That’s a hard question, because I am deeply attached to all my upper-level (3, 4, 6, and 8000 level) courses, and I really love teaching intro. The different courses have various pleasures associated with them. I love teaching intro because it may have the most significant impact on students; it can feel significantly life-altering in ways that are truly substantial. In the 3000 level courses, students often say how much they wish they had access to information about, say, LGBT studies earlier, and how exciting it is to learn the histories and varieties of ways people experience their sexuality. In my upper-level courses, I thrive on the intellectual stimulation of class conversation and the sense that I am continually growing as a thinker and teacher. While I’ve taught some of these courses, like Activism and Queer Theory, many times, I still make new connections and have fresh insights about heteronormativity, racism, economic exploitation, and other issues, and of course, I am always learning from students in these classes. In these upper-level classes, I often see students get excited when they realize they are comprehending material that they felt was difficult. When they start to make connections and recognize their own insights, it is truly remarkable. For instance, when students begin to see the broad reach of neoliberalism or understand the explanatory potential of biopolitics, they can see themselves as part of an academic conversation about things that really matter in the world.
What’s something memorable that has happened in a class?
There are so many things that are memorable in classes! For one, several years ago when I was teaching my Girls class, one student asked if she could bring her mother to class one day. After she came to visit our class, her mom decided to go back to college! Also, one day in my Queer Theory class last semester, when we were discussing queer utopian thinking, I felt the class really cohere in a way that embodied the theoretical perspective we were talking about. These moments, which are often ineffable and inchoate, point to the alternative worlds that we are working to create.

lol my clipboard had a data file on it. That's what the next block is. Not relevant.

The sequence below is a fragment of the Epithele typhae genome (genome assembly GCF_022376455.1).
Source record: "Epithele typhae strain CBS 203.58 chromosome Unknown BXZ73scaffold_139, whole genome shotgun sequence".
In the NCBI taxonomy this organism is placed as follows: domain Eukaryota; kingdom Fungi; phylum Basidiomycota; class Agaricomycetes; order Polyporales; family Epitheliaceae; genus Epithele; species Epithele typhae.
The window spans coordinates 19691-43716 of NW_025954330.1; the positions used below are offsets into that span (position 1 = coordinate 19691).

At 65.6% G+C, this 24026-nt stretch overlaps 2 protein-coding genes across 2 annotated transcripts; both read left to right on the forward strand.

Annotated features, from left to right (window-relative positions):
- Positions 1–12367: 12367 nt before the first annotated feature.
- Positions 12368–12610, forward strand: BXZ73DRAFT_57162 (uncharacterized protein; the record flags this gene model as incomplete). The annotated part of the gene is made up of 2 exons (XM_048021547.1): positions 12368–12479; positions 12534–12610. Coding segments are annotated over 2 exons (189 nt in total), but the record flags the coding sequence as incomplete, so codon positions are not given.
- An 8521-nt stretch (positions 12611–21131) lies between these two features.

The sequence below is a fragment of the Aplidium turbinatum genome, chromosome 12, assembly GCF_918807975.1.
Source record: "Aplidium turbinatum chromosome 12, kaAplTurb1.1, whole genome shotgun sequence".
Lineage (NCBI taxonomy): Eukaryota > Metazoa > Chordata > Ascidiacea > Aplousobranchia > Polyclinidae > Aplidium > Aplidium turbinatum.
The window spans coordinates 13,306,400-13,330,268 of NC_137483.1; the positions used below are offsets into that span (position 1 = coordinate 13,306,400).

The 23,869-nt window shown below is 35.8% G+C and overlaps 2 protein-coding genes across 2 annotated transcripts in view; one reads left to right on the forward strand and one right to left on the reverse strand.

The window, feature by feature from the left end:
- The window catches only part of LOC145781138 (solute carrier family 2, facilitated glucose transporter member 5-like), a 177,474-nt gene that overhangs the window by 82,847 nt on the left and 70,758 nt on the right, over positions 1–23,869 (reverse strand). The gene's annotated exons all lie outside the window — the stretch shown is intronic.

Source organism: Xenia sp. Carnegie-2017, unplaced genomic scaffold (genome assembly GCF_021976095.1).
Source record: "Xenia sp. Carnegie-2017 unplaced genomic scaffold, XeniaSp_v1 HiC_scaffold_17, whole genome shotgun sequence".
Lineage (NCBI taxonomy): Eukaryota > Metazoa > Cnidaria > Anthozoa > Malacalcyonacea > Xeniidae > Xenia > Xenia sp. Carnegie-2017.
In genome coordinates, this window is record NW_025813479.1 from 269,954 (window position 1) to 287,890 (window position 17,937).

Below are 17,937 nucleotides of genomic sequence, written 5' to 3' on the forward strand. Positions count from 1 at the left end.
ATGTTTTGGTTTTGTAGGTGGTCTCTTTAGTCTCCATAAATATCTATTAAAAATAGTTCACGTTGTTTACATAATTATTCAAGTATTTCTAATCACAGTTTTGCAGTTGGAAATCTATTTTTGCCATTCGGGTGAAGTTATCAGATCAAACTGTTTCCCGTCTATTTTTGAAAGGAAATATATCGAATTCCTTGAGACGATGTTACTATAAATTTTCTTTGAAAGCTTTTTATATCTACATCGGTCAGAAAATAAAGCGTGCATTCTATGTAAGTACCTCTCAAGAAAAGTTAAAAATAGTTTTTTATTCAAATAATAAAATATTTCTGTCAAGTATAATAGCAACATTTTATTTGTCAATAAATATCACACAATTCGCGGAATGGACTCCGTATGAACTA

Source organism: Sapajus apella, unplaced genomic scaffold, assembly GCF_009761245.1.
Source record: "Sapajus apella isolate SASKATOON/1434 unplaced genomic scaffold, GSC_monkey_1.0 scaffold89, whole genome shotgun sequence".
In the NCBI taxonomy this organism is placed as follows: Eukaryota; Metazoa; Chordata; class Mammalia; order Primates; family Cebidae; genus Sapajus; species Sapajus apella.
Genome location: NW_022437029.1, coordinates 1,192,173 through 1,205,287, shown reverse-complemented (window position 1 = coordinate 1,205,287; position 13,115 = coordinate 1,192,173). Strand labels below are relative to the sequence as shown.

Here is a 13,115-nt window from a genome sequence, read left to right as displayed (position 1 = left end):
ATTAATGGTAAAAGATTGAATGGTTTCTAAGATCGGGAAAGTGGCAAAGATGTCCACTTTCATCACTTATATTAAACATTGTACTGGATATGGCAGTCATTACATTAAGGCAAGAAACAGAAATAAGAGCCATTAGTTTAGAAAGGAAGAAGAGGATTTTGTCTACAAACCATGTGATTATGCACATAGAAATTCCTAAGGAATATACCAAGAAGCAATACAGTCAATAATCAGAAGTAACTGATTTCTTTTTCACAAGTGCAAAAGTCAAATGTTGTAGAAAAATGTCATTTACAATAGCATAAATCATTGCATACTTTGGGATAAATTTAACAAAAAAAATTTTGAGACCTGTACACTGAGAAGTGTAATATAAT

Why would you encourage someone to major in WGSS?
First of all, I always tell students that they should major in what they are the most interested in because the skills that are important to learn in college, such as good writing and oral communication, are available in a variety of majors. I believe that, at its best, the university is a place where we should have the space to wrestle with the complexities of social justice. In WGSS, students can engage deeply with the rigors of intellectual work, and they have opportunities to think about what they care about. I think many students want to be intellectually engaged and are committed to making the world a better place, in whichever ways that make sense to them. Students should have access to this version of academia, which values critical thinking and intellectual rigor, and not only the neoliberalizing university with its investment in profit as the only marker of “the good life.”
Where do you see WGSS outside the job? (media, daily life, etc)
One thing about WGSS – you can see it everywhere! It becomes hard to watch tv, because you see sexism, racism, homo/transphobia, and nationalism everywhere. It makes it so clear how deeply sedimented these inequalities are! The compulsory nature of (hetero)sexuality and gender itself, as well as commitments to white supremacy and ableism become so obvious and infuriating when you study WGSS.
What other interests and hobbies do you have outside of work?
I love to read fiction, especially mystery novels. I also really like to be outdoors, hiking and running. And, I love hanging out with my partner, Louisa, my kid, Tayo, and my beloved friends.